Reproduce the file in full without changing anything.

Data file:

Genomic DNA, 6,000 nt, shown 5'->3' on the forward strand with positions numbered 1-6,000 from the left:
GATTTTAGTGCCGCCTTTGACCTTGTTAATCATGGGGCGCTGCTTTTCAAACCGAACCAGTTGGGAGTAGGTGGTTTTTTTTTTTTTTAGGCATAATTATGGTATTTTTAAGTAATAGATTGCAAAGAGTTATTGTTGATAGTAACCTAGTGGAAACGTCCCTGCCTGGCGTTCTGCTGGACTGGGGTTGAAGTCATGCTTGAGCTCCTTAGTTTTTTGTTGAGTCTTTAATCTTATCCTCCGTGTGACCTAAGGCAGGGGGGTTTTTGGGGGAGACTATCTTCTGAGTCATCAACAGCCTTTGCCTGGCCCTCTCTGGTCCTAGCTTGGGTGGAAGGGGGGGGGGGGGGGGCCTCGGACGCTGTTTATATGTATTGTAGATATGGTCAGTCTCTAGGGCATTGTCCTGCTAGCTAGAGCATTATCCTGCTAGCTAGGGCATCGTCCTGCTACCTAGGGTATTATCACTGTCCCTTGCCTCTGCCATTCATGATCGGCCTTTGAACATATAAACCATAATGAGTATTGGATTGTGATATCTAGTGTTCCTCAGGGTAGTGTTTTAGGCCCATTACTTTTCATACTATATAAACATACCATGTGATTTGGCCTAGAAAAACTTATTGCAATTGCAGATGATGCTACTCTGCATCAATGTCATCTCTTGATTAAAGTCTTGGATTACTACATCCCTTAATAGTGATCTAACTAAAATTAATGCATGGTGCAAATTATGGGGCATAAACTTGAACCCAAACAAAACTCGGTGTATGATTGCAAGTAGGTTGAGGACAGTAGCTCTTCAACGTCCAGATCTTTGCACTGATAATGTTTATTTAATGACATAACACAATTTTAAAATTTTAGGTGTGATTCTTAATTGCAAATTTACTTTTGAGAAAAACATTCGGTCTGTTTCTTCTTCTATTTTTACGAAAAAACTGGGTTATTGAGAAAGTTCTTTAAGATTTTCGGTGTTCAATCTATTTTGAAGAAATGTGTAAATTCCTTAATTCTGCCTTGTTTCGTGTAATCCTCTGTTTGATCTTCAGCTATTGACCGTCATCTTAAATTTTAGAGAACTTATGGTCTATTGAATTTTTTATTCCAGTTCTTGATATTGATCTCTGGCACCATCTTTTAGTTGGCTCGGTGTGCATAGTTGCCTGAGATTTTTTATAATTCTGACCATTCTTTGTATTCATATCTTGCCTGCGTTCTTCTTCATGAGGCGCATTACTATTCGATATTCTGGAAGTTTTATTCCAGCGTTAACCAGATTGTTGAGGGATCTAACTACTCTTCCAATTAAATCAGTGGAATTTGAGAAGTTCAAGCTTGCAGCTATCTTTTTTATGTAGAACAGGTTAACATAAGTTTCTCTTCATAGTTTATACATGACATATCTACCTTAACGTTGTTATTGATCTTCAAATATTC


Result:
Genomic DNA, 6,000 nt, shown 5'->3' on the forward strand with positions numbered 1-6,000 from the left:
GATTTTAGTGCCGCCTTTGACCTTGTTAATCATGGGGCGCTGCTTTTCAAACCGAACCAGTTGGGAGTAGGTGGTTTTTTTTTTTTTTAGGCATAATTATGGTATTTTTAAGTAATAGATTGCAAAGAGTTATTGTTGATAGTAACCTAGTGGAAACGTCCCTGCCTGGCGTTCTGCTGGACTGGGGTTGAAGTCATGCTTGAGCTCCTTAGTTTTTTGTTGAGTCTTTAATCTTATCCTCCGTGTGACCTAAGGCAGGGGGGTTTTTGGGGGAGACTATCTTCTGAGTCATCAACAGCCTTTGCCTGGCCCTCTCTGGTCCTAGCTTGGGTGGAAGGGGGGGGGGGGGGGGCCTCGGACGCTGTTTATATGTATTGTAGATATGGTCAGTCTCTAGGGCATTGTCCTGCTAGCTAGAGCATTATCCTGCTAGCTAGGGCATCGTCCTGCTACCTAGGGTATTATCACTGTCCCTTGCCTCTGCCATTCATGATCGGCCTTTGAACATATAAACCATAATGAGTATTGGATTGTGATATCTAGTGTTCCTCAGGGTAGTGTTTTAGGCCCATTACTTTTCATACTATATAAACATACCATGTGATTTGGCCTAGAAAAACTTATTGCAATTGCAGATGATGCTACTCTGCATCAATGTCATCTCTTGATTAAAGTCTTGGATTACTACATCCCTTAATAGTGATCTAACTAAAATTAATGCATGGTGCAAATTATGGGGCATAAACTTGAACCCAAACAAAACTCGGTGTATGATTGCAAGTAGGTTGAGGACAGTAGCTCTTCAACGTCCAGATCTTTGCACTGATAATGTTTATTTAATGACATAACACAATTTTAAAATTTTAGGTGTGATTCTTAATTGCAAATTTACTTTTGAGAAAAACATTCGGTCTGTTTCTTCTTCTATTTTTACGAAAAAACTGGGTTATTGAGAAAGTTCTTTAAGATTTTCGGTGTTCAATCTATTTTGAAGAAATGTGTAAATTCCTTAATTCTGCCTTGTTTCGTGTAATCCTCTGTTTGATCTTCAGCTATTGACCGTCATCTTAAATTTTAGAGAACTTATGGTCTATTGAATTTTTTATTCCAGTTCTTGATATTGATCTCTGGCACCATCTTTTAGTTGGCTCGGTGTGCATAGTTGCCTGAGATTTTTTATAATTCTGACCATTCTTTGTATTCATATCTTGCCTGCGTTCTTCTTCATGAGGCGCATTACTATTCGATATTCTGGAAGTTTTATTCCAGCGTTAACCAGATTGTTGAGGGATCTAACTACTCTTCCAATTAAATCAGTGGAATTTGAGAAGTTCAAGCTTGCAGCTATCTTTTTTATGTAGAACAGGTTAACATAAGTTTCTCTTCATAGTTTATACATGACATATCTACCTTAACGTTGTTATTGATCTTCAAATATTC